by Will Ashworth | April 2, 2012 8:50 am
The first quarter of 2012 is in the books, and it was a fruitful one. The S&P 500 gained 12% in the first three months of the year — its best first quarter in terms of points gained in its 55-year history.
Well, a rising tide lifts all boats, and ETFs were no exception. Read on and I’ll discuss the sector funds that truly outperformed this past quarter.
According to Yardeni Research, financials (up 21.5%) squeaked by information technology as the best-performing sector in the quarter by about 40 basis points. The third-best-performing sector was consumer discretionary stocks, at 15.5%. Pulling up the rear as the worst-performing sector in the quarter was utilities (-2.7%), the only sector out of 10 in negative territory.
My ETF highlights will come from the three winning sectors excluding any inverse or leveraged funds:
The most obvious selection here is the Select Sector Financial SPDR ETF (NYSE:XLF), up 21.5% in the first quarter. It’s by far the biggest ETF in the financial sector, with $7.6 billion in assets, and also the cheapest in terms of fees. The XLF took in almost $300 million in new money in the quarter, though its smaller sister fund — the SPDR S&P Bank ETF (NYSE:KBE) — was closer to $400 million in new money. So far in 2012, KBE is up 20.3%.
The best-performing financial fund in the quarter was the RevenueShares Financials Sector Index (NYSE:RWW), up 27.5%. It’s fundamentally weighted based on the same index as the XLF, determining holdings by revenue instead of market capitalization. The top holding of the XLF is Wells Fargo (NYSE:WFC) at 9.42%; in the RWW, it’s Berkshire Hathaway (NYSE:BRK.B) at 10.36%. With just $9 million in assets and relatively light volume, the RWW might be worrisome to some people. However, it’s my experience that fundamentally weighted funds do better than those using market capitalization over the long term.
At least 15 technology-related ETFs outperformed the Select Sector Technology SPDR (NYSE:XLK) in the first quarter, proving big does not always mean better. Up 18.51% for the first three months of the year, I’m sure those owning the fund aren’t complaining. However, the next two biggest tech funds in terms of assets both outperformed the XLK in the first quarter and have done so in the one-, three- and five-year returns as well.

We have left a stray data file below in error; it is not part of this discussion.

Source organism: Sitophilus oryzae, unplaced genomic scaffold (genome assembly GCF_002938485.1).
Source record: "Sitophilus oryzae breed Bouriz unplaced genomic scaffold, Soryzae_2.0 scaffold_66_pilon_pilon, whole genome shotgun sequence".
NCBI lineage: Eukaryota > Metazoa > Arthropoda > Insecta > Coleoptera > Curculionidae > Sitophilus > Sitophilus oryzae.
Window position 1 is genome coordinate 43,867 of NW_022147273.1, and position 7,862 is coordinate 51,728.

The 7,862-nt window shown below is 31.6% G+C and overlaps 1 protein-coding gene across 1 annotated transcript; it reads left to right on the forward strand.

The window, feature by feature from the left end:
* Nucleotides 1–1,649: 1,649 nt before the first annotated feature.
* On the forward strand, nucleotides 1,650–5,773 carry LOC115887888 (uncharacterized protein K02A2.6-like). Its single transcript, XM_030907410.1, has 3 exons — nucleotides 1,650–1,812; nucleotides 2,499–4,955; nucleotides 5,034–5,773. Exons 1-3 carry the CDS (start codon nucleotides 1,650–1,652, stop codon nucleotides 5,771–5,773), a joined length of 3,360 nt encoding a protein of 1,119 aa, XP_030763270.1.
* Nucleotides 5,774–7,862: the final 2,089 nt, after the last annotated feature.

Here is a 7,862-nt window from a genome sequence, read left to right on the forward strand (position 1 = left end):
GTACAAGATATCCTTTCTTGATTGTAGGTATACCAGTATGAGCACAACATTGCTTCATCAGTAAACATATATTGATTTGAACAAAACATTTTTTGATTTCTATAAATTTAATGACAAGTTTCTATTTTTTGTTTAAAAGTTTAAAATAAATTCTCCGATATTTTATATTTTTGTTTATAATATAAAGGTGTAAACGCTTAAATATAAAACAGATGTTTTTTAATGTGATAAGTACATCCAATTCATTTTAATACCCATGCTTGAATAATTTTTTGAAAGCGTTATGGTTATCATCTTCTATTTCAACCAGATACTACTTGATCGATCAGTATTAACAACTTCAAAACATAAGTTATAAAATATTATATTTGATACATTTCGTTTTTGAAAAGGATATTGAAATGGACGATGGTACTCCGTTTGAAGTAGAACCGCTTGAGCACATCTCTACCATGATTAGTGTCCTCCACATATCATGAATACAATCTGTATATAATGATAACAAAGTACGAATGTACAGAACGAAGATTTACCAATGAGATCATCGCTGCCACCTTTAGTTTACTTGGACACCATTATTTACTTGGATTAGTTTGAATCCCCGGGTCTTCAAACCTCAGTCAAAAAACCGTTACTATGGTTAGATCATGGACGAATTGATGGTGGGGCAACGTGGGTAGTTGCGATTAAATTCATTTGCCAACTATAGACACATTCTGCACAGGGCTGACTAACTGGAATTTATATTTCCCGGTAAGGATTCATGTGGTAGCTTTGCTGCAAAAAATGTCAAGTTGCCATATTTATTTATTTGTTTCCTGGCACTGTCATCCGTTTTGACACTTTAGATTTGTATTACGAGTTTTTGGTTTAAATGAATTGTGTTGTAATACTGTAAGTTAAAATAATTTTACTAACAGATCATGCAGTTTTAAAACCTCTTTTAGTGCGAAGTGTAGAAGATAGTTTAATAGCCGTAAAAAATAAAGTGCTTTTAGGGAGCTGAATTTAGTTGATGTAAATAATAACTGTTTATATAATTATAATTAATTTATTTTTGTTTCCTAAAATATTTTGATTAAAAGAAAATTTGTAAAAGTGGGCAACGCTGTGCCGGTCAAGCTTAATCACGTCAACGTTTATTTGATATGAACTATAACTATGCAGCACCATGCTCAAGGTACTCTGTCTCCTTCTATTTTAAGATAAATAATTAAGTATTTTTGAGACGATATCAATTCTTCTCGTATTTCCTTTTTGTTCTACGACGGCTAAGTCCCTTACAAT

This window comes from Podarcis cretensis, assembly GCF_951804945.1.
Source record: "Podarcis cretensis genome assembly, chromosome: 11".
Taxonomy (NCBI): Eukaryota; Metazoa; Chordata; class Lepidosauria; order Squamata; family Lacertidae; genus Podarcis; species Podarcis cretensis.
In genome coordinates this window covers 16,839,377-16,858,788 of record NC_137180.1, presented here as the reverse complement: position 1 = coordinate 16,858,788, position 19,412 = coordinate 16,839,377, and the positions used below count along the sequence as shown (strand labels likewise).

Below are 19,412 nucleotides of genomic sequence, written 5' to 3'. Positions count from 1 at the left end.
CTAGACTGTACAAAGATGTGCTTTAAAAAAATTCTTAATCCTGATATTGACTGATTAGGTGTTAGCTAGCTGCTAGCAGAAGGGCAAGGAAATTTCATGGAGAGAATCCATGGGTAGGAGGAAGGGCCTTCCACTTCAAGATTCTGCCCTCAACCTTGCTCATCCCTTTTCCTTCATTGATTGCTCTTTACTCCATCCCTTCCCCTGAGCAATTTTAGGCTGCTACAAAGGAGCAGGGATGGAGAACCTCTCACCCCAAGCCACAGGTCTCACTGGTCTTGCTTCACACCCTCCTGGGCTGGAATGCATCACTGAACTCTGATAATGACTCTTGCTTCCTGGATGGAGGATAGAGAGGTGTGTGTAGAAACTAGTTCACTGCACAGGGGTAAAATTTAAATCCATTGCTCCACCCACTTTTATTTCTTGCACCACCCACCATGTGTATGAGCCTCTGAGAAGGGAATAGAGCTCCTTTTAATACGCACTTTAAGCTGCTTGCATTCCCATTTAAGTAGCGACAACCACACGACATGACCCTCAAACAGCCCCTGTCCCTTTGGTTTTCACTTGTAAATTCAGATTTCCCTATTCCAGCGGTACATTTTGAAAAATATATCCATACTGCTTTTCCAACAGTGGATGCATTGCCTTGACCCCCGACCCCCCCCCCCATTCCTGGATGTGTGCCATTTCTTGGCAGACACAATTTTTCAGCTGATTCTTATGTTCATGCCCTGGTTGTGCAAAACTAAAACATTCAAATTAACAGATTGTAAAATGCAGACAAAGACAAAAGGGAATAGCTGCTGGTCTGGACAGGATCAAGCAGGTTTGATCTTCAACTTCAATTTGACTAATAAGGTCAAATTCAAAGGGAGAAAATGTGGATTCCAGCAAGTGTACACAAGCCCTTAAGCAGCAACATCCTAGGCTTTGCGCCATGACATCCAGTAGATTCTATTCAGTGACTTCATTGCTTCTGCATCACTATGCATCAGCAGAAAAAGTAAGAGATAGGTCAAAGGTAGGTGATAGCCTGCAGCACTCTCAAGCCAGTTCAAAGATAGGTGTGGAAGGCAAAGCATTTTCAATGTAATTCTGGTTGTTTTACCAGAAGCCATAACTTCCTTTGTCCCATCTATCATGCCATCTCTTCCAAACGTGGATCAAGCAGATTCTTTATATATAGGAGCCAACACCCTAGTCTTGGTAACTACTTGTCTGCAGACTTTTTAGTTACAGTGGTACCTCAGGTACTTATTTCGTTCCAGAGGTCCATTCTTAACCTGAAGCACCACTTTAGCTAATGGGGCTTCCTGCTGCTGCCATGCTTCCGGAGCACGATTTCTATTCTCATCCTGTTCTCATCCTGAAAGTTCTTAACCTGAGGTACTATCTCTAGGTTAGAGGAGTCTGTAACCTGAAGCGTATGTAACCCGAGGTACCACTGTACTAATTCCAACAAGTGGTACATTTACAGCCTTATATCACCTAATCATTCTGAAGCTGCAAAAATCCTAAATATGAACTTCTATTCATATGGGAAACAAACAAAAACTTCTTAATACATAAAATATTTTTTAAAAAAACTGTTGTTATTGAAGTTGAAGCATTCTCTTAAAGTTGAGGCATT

The Vanguard Information Technology ETF (NYSE:VGT) has $2.5 billion in assets and an annual expense ratio of 0.19%, virtually identical to the XLK. VGT is up 20.87% year-to-date, and over the past five years is averaging 7.9% annually — 117 basis points higher than the XLK. Performing even better is the iShares Dow Jones US Technology Index Fund (NYSE:IYW), up 21.77% year-to-date and 8.13% annually over the past five years. While IYW’s management expense ratio is much higher at 0.47%, it’s a hard fund to ignore — especially when you consider all three funds have similar top 10 holdings, including large positions in first-quarter gem Apple (NASDAQ:AAPL).
Once again, the big boy on the block — Select Sector Consumer Discretionary SPDR (NYSE:XLY) — was lapped by the field in the first quarter. A total of 16 consumer discretionary funds have year-to-date returns higher than the XLY’s 15.56%.
At the very top of the list is the Global X Auto ETF (NYSE:VROM), up 25.92% year-to-date, with the First Trust NASDAQ Global Auto Index Fund (NASDAQ:CARZ) a close second at 22.37%. The auto industry definitely has seen a big resurgence in the past year — with Toyota (NYSE:TM) up 30% and Honda (NYSE:HMC) and General Motors (NYSE:GM) each up about 26% year-to-date — and both of these funds are benefiting from the continuing rebound in sales. We’ll see what their returns are like after the peak summer months and $5 gas, but for now, these are the big winners in consumer discretionary funds.
If you were backing consumer discretionary stocks in the first quarter, you were better to go outside the United States. The SPDR S&P International Consumer Discretionary Sector ETF (NYSE:IPD) gained 20.23% in the first quarter, 467 basis points better than the XLY. Not surprisingly, there are six car companies in the top 10 holdings of the IPD compared to just Ford (NYSE:F) in the XLY. This more than anything explains the huge gap in performance. Over a five-year period, the U.S. consumer discretionary fund has done 36% better.
For those interested in a global fund that very much includes the US, the iShares S&P Global Consumer Discretionary Sector Index Fund (NYSE:RXI), which replicates the performance of the S&P Global 1200 Consumer Discretionary Sector Index, is up 18.2% year-to-date. In the long term, it hasn’t done as well as the XLY, but better than the IPD. It’s a good balance of the two.
The top ETF performer in the first quarter was the Market Vectors India Small-Cap Index ETF (NYSE:SCIF), up 38.95%. And it seems like all but those invested in utilities or gold miners made off like bandits in the first three months of the year.
Count your blessings, because this might be the end of the good news in 2012.
As of this writing, Will Ashworth did not hold a position in any of the aforementioned securities.
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